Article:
Soft Condensed Matter & Biophysics
Within the Department of Physics and Astronomy there are five active research groups working in the area of Soft Matter and Biophysics. Soft matter has been described by Pierre-Gilles de Gennes in his Nobel lecture as materials which can experience large transformations in response to small perturbations — simply put, these materials are soft and squishy because the intermolecular forces that hold them together are relatively weak. Biophysics is an area of research which bridges physics and biology and applies the principles, techniques and problem-solving skills from the physical sciences to the study of living systems.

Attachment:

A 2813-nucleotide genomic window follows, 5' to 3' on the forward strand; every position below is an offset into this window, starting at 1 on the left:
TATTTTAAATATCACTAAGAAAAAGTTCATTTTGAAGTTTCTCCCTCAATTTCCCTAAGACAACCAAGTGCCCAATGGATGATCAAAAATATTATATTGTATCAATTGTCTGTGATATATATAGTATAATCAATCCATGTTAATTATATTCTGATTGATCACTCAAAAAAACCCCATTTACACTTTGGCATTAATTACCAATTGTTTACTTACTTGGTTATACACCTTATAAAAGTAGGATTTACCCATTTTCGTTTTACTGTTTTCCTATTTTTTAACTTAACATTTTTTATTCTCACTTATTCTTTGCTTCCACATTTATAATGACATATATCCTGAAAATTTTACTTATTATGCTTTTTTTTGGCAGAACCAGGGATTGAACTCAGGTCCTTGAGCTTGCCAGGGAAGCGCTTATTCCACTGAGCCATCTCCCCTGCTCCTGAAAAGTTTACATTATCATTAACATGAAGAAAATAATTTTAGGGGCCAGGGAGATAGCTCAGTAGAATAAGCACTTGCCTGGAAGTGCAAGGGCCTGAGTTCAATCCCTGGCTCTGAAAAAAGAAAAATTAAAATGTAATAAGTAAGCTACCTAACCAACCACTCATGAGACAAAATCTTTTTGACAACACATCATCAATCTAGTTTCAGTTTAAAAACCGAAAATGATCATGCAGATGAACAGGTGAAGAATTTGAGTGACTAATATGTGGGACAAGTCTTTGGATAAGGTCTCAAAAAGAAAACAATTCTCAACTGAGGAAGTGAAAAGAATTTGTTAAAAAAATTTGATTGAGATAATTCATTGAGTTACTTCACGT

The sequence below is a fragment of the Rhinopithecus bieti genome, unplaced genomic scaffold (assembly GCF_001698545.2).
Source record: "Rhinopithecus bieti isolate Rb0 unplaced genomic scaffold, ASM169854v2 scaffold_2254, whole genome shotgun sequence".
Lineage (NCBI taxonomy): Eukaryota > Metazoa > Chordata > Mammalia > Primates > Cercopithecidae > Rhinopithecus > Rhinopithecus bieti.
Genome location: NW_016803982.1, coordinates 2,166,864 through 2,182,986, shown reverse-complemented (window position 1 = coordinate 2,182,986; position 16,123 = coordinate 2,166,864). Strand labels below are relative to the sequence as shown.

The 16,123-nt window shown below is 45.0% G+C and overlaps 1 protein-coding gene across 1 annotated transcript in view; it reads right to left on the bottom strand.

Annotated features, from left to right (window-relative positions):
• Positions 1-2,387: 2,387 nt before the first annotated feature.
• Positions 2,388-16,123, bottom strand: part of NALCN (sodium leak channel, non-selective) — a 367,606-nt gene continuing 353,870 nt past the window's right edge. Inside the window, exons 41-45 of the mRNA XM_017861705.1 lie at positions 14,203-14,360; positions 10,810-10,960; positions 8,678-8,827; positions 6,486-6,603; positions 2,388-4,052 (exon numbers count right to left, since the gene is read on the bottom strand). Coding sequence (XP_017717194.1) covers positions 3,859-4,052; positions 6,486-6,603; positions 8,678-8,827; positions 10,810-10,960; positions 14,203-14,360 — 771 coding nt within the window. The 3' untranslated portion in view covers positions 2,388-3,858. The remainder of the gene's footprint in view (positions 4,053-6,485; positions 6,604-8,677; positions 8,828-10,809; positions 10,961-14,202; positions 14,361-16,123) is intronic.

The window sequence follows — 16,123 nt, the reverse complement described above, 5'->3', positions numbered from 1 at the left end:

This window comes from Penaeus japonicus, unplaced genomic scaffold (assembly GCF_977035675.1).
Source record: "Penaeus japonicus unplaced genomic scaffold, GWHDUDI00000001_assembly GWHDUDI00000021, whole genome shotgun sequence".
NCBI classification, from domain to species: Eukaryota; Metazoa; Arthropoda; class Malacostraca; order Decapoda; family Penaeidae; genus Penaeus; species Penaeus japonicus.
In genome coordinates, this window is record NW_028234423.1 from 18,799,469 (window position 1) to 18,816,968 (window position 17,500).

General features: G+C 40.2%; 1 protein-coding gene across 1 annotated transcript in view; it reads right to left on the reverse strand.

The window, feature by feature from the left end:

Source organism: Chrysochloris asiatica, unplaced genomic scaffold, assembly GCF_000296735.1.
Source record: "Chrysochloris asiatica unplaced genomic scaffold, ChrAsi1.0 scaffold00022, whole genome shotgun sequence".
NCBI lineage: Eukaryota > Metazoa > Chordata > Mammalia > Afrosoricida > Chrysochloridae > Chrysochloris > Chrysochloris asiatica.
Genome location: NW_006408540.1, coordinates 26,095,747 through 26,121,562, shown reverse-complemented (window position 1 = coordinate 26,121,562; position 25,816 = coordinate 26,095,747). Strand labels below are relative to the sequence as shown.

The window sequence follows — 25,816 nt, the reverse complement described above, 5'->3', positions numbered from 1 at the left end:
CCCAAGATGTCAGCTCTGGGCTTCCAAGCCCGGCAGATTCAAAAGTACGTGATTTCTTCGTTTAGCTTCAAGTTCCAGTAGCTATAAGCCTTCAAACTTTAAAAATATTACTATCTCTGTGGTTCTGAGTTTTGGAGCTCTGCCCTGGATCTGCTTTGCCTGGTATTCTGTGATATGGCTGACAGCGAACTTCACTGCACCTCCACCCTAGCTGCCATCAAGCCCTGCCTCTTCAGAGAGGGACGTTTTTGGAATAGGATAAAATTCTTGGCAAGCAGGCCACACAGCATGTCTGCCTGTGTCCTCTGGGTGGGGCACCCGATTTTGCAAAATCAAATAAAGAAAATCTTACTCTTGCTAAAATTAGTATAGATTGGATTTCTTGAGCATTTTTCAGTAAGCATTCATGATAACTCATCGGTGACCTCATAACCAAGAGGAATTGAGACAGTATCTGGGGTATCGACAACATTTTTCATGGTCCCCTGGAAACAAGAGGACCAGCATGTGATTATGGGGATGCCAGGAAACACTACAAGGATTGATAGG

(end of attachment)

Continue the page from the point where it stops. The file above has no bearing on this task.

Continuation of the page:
Soft matter and biophysics are inherently multidisciplinary and benefit from frequent collaboration between scientists with different backgrounds (chemists, biologists, engineers, etc.). Through these collaborations novel research directions emerge resulting in innovation and excellence in scientific research. Our research teams work on a variety of topics carrying out theoretical, computational and experimental studies. Systems of study range from complex fluids and polymers, to lipid membranes, and studies of living cells and genetics. Our teams often collaborate resulting in a collegial atmosphere and offers outstanding opportunities for graduate and undergraduate students. We encourage you to contact any of our faculty, to arrange a visit and talk science with us, and explore the possibilities for working and studying here.